How Doubting Thomas strengthens the faith of Christians, according to three great saints

St. Thomas the Apostle “The disbelief of Thomas has been more beneficial to our faith than the faith of all the disciples,” St. Gregory the Great said. | Credit: Guercino, Public domain, via Wikimedia Commons

On July 3, the Church commemorates St. Thomas the Apostle, who doubted that Christ had risen from the dead until the Lord himself appeared to him. While a lack of faith, according to three great saints, Thomas’ doubt actually had the benefit of confirming Christians in their faith.

The Gospel of St. John relates that when the risen Christ appeared to his disciples, Thomas was not present. When they told him they had seen the Lord, the apostle said that he would not believe until he touched the wounds of Jesus on his hands and side. Eight days later the Lord appeared to them again. This time Thomas was present and Jesus told him to touch his wounds, exhorting him: “Do not be unbelieving, but believe.”

St. Gregory the Great

For St. Gregory the Great, what happened was not by chance but the work of divine mercy “so that while the unbelieving disciple felt the wounds on his Master’s body, he would heal those wounds of our infidelity in us.”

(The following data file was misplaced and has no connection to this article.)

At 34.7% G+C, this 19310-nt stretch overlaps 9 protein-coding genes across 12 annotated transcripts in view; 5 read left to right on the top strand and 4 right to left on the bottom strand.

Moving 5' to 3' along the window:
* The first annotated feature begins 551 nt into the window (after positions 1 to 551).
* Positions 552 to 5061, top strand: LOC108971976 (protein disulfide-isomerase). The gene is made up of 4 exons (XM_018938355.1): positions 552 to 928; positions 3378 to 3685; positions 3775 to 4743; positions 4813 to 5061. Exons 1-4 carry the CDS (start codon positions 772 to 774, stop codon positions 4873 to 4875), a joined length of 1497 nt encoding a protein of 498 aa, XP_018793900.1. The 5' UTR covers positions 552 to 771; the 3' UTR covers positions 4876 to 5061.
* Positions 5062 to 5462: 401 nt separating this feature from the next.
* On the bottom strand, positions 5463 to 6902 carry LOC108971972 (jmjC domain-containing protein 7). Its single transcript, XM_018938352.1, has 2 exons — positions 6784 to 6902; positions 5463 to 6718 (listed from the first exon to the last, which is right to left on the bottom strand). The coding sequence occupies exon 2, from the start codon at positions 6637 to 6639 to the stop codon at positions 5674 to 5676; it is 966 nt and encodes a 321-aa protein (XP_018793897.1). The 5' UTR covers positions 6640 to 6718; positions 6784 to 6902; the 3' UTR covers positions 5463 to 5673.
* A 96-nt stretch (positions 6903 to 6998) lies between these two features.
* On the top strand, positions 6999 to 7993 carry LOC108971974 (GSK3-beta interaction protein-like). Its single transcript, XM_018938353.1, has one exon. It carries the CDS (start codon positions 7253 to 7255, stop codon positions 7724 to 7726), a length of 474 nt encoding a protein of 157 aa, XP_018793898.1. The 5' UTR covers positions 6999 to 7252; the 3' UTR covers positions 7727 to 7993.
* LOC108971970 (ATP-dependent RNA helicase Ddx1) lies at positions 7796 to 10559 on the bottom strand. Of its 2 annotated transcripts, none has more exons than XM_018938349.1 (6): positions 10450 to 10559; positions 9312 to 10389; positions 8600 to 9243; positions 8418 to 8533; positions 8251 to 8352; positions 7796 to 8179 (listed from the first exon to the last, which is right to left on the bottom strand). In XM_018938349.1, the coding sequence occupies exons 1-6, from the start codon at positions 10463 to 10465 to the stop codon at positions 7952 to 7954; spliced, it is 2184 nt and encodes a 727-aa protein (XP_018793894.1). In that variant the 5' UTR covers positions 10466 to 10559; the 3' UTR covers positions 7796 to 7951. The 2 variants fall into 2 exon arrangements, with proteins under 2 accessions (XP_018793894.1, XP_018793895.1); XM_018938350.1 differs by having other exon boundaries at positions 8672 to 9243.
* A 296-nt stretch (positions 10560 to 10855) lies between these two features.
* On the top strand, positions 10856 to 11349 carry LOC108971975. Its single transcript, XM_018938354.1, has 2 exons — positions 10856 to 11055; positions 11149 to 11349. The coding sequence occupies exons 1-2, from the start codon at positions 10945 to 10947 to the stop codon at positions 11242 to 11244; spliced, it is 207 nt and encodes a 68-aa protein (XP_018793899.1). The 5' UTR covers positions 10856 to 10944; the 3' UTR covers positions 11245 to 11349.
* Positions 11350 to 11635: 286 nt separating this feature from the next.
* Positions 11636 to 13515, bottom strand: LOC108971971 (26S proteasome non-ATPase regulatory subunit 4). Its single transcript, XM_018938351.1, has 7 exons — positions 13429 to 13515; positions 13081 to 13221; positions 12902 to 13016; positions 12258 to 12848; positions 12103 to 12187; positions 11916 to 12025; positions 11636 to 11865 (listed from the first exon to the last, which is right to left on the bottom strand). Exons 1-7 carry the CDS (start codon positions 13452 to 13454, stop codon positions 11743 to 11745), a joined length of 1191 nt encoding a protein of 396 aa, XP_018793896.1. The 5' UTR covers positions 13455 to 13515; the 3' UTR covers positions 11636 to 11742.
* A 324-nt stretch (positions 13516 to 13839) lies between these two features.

“The disbelief of Thomas has been more beneficial to our faith than the faith of all the disciples, because while he, by touching, is restored to faith, our spirit is confirmed in it, setting aside all doubt,” the doctor of the Church explained.

St. John Chrysostom

St. John Chrysostom, a doctor of the Church and the patron saint of preachers, pointed out that Christ, seeking to save Thomas’ soul, appeared to him showing him his wounds. But he emphasized that this did not happen immediately, but eight days later so that “his desire was more inflamed and he was more faithful from then on.”

The saint also pointed out that the incorruptible body of the resurrected Christ kept the marks of the nails “to show them that it was the same body that had been crucified.”

St. Augustine

St. Augustine, another doctor of the Church, observed in a sermon that Christ took up Thomas’ challenge “not only for him but also for those who were going to deny the true flesh of the Lord.”

He pointed out that Jesus “wanted the scars to remain in his flesh to eliminate the wound of unbelief” in the hearts of men and for the signs of the wounds “to heal the true wounds.”

This story was first published by ACI Prensa, CNA’s Spanish-language news partner. It has been translated and adapted by CNA.

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